Monthly Archives: February 2015

How Can I Run My Business With All These Distractions?

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Sondra’s business grew rapidly in the past 18 months as she expanded product lines. Then she added three new employees last quarter when she opened a second store.

With two retail locations and a constantly expanding line of products, Sondra can’t keep up with all the details. She is constantly bombarded with employee requests for time off from work and yesterday several employees came to work with ripped jeans and t-shirts which is not the image Sondra wants to present to her customers. The employees say they thought the dress code was casual.  This morning she spent an hour sorting out a dispute between two employees.

Now it seems one of the new employees at the new store is not working out and should probably be fired, but  Sondra needs time to read the store manager’s notes to verify the grounds for terminating employment. Then she needs to hire a replacement.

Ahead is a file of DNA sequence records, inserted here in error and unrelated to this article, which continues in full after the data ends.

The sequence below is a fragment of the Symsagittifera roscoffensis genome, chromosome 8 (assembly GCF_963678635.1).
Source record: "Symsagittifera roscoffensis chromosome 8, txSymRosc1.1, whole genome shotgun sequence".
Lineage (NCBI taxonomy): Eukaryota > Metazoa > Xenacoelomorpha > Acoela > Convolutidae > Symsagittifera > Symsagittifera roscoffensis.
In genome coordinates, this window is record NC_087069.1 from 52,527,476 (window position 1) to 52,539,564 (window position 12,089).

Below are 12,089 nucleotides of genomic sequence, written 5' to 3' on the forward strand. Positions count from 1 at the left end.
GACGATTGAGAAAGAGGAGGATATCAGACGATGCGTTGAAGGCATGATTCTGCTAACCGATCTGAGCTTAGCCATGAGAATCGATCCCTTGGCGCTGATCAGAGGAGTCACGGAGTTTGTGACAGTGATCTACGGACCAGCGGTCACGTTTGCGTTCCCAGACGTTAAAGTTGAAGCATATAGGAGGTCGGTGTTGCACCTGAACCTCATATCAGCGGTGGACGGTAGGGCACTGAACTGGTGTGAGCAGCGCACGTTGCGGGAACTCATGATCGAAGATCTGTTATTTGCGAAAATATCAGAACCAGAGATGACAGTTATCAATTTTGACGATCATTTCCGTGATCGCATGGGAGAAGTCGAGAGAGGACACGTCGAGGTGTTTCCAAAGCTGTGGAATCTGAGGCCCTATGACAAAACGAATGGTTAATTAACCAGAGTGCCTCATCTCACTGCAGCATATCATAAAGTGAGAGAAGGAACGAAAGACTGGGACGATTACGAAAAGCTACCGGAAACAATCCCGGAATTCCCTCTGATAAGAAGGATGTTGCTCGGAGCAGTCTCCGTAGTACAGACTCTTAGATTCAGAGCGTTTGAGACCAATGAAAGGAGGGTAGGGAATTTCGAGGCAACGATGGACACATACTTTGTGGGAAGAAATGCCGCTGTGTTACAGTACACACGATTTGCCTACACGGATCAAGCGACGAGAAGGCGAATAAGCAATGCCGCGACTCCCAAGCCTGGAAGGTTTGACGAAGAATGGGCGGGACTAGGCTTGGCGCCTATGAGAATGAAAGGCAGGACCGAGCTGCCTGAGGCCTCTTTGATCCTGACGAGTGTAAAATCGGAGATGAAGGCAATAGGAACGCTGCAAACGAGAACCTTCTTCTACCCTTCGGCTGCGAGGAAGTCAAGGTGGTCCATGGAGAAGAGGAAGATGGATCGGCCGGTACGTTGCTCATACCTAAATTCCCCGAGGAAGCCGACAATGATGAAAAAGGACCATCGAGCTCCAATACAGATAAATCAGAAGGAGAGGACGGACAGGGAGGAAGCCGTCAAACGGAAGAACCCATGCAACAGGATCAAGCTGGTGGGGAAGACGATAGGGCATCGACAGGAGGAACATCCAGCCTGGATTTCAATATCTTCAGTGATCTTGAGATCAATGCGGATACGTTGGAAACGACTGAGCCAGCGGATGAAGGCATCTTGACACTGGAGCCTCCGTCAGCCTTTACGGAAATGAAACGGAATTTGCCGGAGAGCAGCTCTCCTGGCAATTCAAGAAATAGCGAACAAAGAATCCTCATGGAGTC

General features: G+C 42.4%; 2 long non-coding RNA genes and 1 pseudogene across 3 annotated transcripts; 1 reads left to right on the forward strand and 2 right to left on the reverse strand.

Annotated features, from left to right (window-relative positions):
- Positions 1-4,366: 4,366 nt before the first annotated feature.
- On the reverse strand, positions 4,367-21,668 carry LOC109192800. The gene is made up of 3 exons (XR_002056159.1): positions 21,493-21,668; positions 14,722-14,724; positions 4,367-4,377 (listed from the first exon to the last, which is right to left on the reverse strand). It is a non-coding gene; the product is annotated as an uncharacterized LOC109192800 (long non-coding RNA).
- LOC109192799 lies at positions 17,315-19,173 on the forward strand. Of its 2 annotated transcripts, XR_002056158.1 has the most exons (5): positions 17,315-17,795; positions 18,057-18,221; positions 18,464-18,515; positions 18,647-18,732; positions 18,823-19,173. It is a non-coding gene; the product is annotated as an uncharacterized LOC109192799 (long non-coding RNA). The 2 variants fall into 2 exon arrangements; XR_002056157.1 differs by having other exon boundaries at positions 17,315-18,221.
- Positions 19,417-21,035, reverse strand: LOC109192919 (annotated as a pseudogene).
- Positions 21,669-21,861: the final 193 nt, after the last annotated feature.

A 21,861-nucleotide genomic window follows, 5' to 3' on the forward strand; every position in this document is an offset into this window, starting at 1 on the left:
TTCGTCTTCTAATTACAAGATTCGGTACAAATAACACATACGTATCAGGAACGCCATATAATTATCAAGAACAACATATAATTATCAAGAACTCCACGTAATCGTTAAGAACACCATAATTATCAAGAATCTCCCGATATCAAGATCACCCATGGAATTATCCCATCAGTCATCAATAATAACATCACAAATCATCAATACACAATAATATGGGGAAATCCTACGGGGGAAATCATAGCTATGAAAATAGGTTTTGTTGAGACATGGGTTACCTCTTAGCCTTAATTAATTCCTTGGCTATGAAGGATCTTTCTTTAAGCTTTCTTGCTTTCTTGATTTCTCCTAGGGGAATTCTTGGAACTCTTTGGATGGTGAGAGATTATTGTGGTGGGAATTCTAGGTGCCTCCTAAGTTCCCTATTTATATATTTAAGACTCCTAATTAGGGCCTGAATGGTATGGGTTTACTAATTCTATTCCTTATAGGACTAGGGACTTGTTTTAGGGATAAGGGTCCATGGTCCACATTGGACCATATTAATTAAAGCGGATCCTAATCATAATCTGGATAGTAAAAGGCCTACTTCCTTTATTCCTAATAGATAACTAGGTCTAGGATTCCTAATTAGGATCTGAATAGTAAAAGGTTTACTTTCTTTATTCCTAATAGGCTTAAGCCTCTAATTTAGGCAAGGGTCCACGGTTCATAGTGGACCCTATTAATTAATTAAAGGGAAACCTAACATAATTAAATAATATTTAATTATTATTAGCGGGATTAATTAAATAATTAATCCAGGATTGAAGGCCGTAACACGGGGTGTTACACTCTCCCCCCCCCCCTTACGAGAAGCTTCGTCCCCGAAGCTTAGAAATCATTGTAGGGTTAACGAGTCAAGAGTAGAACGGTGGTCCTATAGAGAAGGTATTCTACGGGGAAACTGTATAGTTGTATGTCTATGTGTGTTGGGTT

Sondra’s been delaying taking action because she hates these administrative tasks. But she also knows her business is getting stuck because she’s stuck making up the rules as she goes.  She knows she can’t procrastinate any longer. She considers hiring an HR consultant to fix all these HR issues. Then she realizes that hiring a consultant would be a waste of money if she doesn’t first decide what she wants, so she wades into the details that will fix her employee problems:

  • Step one is to revise the job description for her store employees to ensure the next employee has the qualifications she needs.
  • Step two is to create a list of what constitutes proper attire in the work place.
  • Step three is to create a time table for each work day so that employees know when each work shift begins and ends and the consequences of showing up late (or not at all).

Then Sondra asks her store managers to review the new rules. Based on their suggestions, she decides to add a dispute resolution process to make sure future employee disputes don’t escalate. Now that all the basic details have been hashed out over several weeks, Sondra can hire an HR consultant to actually create an employee handbook for her business.